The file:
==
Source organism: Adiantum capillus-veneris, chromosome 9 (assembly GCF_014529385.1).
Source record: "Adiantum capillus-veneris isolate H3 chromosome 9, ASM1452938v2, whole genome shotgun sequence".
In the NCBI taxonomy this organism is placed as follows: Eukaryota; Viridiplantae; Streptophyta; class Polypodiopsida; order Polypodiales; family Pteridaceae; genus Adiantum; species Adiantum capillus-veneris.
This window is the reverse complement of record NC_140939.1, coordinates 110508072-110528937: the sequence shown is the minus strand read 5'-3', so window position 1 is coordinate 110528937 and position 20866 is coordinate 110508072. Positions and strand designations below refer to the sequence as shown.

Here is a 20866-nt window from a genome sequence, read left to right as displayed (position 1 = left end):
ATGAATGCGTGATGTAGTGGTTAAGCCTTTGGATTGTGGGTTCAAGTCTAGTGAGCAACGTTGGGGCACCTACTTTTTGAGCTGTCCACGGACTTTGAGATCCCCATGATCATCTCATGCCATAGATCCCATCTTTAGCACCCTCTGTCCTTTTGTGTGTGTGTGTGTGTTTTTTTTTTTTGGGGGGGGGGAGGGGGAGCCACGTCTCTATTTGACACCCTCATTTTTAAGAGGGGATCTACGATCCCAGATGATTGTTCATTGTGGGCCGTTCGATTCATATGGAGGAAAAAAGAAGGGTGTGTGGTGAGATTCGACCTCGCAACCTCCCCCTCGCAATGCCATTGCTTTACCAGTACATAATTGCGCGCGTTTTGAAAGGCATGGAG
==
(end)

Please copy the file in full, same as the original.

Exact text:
Source organism: Adiantum capillus-veneris, chromosome 9 (assembly GCF_014529385.1).
Source record: "Adiantum capillus-veneris isolate H3 chromosome 9, ASM1452938v2, whole genome shotgun sequence".
In the NCBI taxonomy this organism is placed as follows: Eukaryota; Viridiplantae; Streptophyta; class Polypodiopsida; order Polypodiales; family Pteridaceae; genus Adiantum; species Adiantum capillus-veneris.
This window is the reverse complement of record NC_140939.1, coordinates 110508072-110528937: the sequence shown is the minus strand read 5'-3', so window position 1 is coordinate 110528937 and position 20866 is coordinate 110508072. Positions and strand designations below refer to the sequence as shown.

Here is a 20866-nt window from a genome sequence, read left to right as displayed (position 1 = left end):
ATGAATGCGTGATGTAGTGGTTAAGCCTTTGGATTGTGGGTTCAAGTCTAGTGAGCAACGTTGGGGCACCTACTTTTTGAGCTGTCCACGGACTTTGAGATCCCCATGATCATCTCATGCCATAGATCCCATCTTTAGCACCCTCTGTCCTTTTGTGTGTGTGTGTGTGTTTTTTTTTTTTGGGGGGGGGGAGGGGGAGCCACGTCTCTATTTGACACCCTCATTTTTAAGAGGGGATCTACGATCCCAGATGATTGTTCATTGTGGGCCGTTCGATTCATATGGAGGAAAAAAGAAGGGTGTGTGGTGAGATTCGACCTCGCAACCTCCCCCTCGCAATGCCATTGCTTTACCAGTACATAATTGCGCGCGTTTTGAAAGGCATGGAG